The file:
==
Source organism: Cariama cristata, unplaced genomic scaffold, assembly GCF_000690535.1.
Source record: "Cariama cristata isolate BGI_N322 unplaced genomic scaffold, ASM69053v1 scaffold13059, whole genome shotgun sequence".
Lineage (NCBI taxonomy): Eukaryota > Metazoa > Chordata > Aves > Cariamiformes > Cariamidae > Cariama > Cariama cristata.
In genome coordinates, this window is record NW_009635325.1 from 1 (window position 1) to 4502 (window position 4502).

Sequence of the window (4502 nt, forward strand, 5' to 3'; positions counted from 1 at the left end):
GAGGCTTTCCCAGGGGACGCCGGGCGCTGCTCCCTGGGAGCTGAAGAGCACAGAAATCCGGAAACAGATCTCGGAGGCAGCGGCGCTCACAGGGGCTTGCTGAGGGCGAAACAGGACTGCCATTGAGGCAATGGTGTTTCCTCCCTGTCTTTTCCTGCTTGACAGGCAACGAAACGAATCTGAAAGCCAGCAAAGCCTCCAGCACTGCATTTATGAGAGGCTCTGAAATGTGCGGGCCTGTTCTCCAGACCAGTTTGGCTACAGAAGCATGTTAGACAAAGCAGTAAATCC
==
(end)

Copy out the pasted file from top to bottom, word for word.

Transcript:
Source organism: Cariama cristata, unplaced genomic scaffold, assembly GCF_000690535.1.
Source record: "Cariama cristata isolate BGI_N322 unplaced genomic scaffold, ASM69053v1 scaffold13059, whole genome shotgun sequence".
Lineage (NCBI taxonomy): Eukaryota > Metazoa > Chordata > Aves > Cariamiformes > Cariamidae > Cariama > Cariama cristata.
In genome coordinates, this window is record NW_009635325.1 from 1 (window position 1) to 4502 (window position 4502).

Sequence of the window (4502 nt, forward strand, 5' to 3'; positions counted from 1 at the left end):
GAGGCTTTCCCAGGGGACGCCGGGCGCTGCTCCCTGGGAGCTGAAGAGCACAGAAATCCGGAAACAGATCTCGGAGGCAGCGGCGCTCACAGGGGCTTGCTGAGGGCGAAACAGGACTGCCATTGAGGCAATGGTGTTTCCTCCCTGTCTTTTCCTGCTTGACAGGCAACGAAACGAATCTGAAAGCCAGCAAAGCCTCCAGCACTGCATTTATGAGAGGCTCTGAAATGTGCGGGCCTGTTCTCCAGACCAGTTTGGCTACAGAAGCATGTTAGACAAAGCAGTAAATCC